After conservatives finally succeeded in cutting off all U.S. funding for UNFPA in 1998—arguing that UNFPA's presence in China, notwithstanding the nature of its own program, amounts to complicity in China's coercive abortion practices—a concerted campaign began early this year to reverse this decision (TGR, Vol. 2, No. 1, February 1999). Much to the surprise of both sides, these efforts culminated in a midsummer House vote of 221-198 to provide up to $25 million for UNFPA—on the condition that none of the U.S. funds be used in UNFPA's China program and that one dollar of U.S. funds be deducted for every dollar UNFPA spends of other donors' funds in that country. The House action cleared the way for the renewed funding, since the Senate had always been supportive of UNFPA and restoring a U.S. relationship with UNFPA was a high priority of the Clinton administration.
A week later, by a vote of 221-208, the House for the first time also endorsed an approach to the intractable Mexico City "gag rule" policy issue that was supported by the administration and acceptable to Senate family planning advocates. While the House voted at the same time—as it repeatedly has in the past—for the Mexico City restrictions long promoted by Smith, the action marked the first real indication that a solution to this five-year standoff was possible. Smith's restrictions would block foreign nongovernmental organizations (NGOs) that use their own funds either to provide abortions or to lobby on abortion from receiving U.S. funds for family planning. The alternative, authored by Reps. Jim Greenwood (R-PA) and Nita Lowey (D-NY), would allow such organizations to be eligible for U.S. support as long as their abortion-related activities do not violate the laws of their own country.
House endorsement of the Greenwood-Lowey compromise led to optimism that a solution was finally at hand that would lead to the release of the $1 billion in back dues the United States owed to the United Nations while minimizing harm to the U.S. international family planning program. The final deal struck in the fall budget endgame, however, much more resembles Smith's starting position than it does the administration's.
Under the terms of the agreement, Smith's policy restrictions were incorporated into the FY 2000 foreign aid appropriations bill. The president was given authority to waive the restrictions, but in doing so on November 29, $12.5 million was deducted from the $385 million appropriated for USAID's population aid program. Moreover, no more than a total of $15 million may go to foreign NGOs that provide legal abortions or engage in legal lobbying on abortion.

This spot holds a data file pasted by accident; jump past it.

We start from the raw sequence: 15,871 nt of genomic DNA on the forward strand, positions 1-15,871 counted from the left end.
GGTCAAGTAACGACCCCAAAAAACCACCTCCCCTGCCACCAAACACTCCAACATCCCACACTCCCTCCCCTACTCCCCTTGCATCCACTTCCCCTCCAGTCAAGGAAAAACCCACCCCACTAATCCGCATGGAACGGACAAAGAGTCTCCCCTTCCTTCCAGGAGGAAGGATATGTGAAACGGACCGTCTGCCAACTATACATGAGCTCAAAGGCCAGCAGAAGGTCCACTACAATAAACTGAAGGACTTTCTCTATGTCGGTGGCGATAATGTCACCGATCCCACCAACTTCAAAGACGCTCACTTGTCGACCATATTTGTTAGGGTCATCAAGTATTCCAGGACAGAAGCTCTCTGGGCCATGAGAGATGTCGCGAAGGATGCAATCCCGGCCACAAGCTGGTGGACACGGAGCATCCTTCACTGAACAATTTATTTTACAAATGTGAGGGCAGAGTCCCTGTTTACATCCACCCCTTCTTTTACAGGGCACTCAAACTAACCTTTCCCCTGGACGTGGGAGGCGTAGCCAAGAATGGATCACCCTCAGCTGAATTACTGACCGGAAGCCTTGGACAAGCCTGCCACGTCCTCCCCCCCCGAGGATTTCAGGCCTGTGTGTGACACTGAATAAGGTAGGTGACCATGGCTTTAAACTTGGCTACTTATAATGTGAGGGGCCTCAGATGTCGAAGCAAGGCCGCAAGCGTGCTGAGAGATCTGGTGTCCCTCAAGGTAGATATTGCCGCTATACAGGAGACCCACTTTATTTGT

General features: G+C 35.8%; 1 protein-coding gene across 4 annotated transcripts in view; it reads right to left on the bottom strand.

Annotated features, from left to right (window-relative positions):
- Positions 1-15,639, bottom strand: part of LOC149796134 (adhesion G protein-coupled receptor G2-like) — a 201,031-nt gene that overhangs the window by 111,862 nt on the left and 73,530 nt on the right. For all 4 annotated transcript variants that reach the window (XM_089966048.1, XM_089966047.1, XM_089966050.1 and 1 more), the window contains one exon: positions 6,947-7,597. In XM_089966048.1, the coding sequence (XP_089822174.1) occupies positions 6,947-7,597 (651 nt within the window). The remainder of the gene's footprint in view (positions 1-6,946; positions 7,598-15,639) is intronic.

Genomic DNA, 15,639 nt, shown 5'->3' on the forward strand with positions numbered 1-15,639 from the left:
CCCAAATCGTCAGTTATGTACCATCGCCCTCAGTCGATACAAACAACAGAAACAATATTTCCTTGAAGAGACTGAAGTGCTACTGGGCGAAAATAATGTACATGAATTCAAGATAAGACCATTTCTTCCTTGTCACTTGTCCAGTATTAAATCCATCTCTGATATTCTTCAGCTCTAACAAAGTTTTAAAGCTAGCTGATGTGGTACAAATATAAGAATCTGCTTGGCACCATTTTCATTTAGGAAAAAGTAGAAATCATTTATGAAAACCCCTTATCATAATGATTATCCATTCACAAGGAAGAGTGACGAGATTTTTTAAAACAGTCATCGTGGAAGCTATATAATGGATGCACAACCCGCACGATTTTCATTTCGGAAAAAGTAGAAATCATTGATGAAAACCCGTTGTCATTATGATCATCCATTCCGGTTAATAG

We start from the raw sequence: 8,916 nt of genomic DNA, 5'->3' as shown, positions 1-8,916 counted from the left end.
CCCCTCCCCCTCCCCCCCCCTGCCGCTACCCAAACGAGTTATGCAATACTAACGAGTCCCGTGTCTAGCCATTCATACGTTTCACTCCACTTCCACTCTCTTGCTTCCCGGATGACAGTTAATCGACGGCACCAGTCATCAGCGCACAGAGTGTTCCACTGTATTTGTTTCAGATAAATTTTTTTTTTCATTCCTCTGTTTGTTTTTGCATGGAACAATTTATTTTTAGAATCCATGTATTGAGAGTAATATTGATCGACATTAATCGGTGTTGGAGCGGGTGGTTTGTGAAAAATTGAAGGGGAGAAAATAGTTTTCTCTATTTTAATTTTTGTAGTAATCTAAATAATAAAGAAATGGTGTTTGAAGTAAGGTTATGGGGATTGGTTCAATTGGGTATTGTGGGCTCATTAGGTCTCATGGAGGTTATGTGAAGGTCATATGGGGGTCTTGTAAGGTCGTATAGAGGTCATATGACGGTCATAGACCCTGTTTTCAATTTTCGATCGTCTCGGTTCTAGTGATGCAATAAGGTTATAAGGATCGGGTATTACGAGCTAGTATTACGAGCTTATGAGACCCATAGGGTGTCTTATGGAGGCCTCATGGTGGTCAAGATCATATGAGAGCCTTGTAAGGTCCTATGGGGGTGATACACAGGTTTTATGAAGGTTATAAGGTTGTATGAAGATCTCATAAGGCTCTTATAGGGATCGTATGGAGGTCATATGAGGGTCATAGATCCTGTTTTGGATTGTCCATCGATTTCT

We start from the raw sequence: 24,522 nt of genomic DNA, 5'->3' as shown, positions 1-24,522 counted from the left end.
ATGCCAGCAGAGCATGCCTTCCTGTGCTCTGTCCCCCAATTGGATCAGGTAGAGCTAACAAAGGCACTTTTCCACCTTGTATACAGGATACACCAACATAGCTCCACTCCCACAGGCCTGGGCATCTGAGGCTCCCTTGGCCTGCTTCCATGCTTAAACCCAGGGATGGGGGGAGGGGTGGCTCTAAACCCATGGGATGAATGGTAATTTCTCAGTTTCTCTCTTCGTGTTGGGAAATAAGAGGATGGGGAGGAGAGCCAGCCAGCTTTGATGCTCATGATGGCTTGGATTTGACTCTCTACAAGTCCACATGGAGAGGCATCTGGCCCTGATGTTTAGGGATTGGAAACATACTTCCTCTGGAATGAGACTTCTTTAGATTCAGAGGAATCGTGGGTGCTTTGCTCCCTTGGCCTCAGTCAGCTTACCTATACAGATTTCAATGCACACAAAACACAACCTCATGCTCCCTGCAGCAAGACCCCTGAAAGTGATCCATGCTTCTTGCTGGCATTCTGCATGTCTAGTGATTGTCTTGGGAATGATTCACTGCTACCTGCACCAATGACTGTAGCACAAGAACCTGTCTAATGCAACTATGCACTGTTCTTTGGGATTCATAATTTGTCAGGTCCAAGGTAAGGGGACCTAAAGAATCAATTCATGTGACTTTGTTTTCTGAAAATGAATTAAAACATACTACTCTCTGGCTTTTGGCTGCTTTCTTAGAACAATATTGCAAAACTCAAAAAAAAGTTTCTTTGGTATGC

Action also was seen this year on three major pieces of legislation that are intended to ban, limit or otherwise undermine the right to abortion: the Partial-Birth Abortion Ban Act, the Child Custody Protection Act and the Unborn Victims of Violence Act. These bills go well beyond the now long-standing bans on the use of federal funds for abortion for women dependent on the federal government for their health care or health insurance, all of which were renewed again this year.
In October, the Senate revisited the "partial-birth" abortion ban legislation for the third time since 1996; it was the only abortion bill to be considered by the Senate this year. As a result of the 1998 elections, support for the ban increased by one vote in the Senate to 63-34, but the bill remains two votes short of the two-thirds necessary to override a veto. Sen. Richard Durbin (D-IL) offered a "prochoice" alternative, which would ban all postviability abortions except in cases where grievous injury to a woman's life or physical health is threatened, but it failed on a vote of 38-61. Finally, Sen. Tom Harkin (D-IA), seeking to expose the fact that the ban's primary advocates are seeking to ban all abortions, not just certain procedures, offered a "sense of Congress" resolution stating that "Roe v. Wade was an appropriate decision and secures an important constitutional right" and "such decision should not be overturned." The resolution passed, 51-47, but 16 senators saw no conflict in voting both for the "partial-birth" abortion ban and in favor of Roe. The House will take up the legislation next year.
The House passed the Child Custody Protection Act this summer for the second year running. The 270-159 vote—also short of the two-thirds majority necessary to override a veto—reflected slightly less House support for the measure than in the last Congress. This bill would make it a federal crime to transport a minor across state lines to have an abortion in an effort to circumvent the parental involvement requirements of the minor's home state.
Finally, the Unborn Victims of Violence Act made its congressional debut this year and passed the House, 254-172. This bill would make it a federal crime to harm an "unborn child" during the commission of another federal crime. Paradoxically, this bill exempts abortion while at the same time defining the fetus as a person. As in the case of the "partial-birth" abortion ban, it is the latest in a series of renewed attempts on the part of antiabortion activists to change minds, if not the law, about the status of the fetus and the legitimacy of abortion (see related story).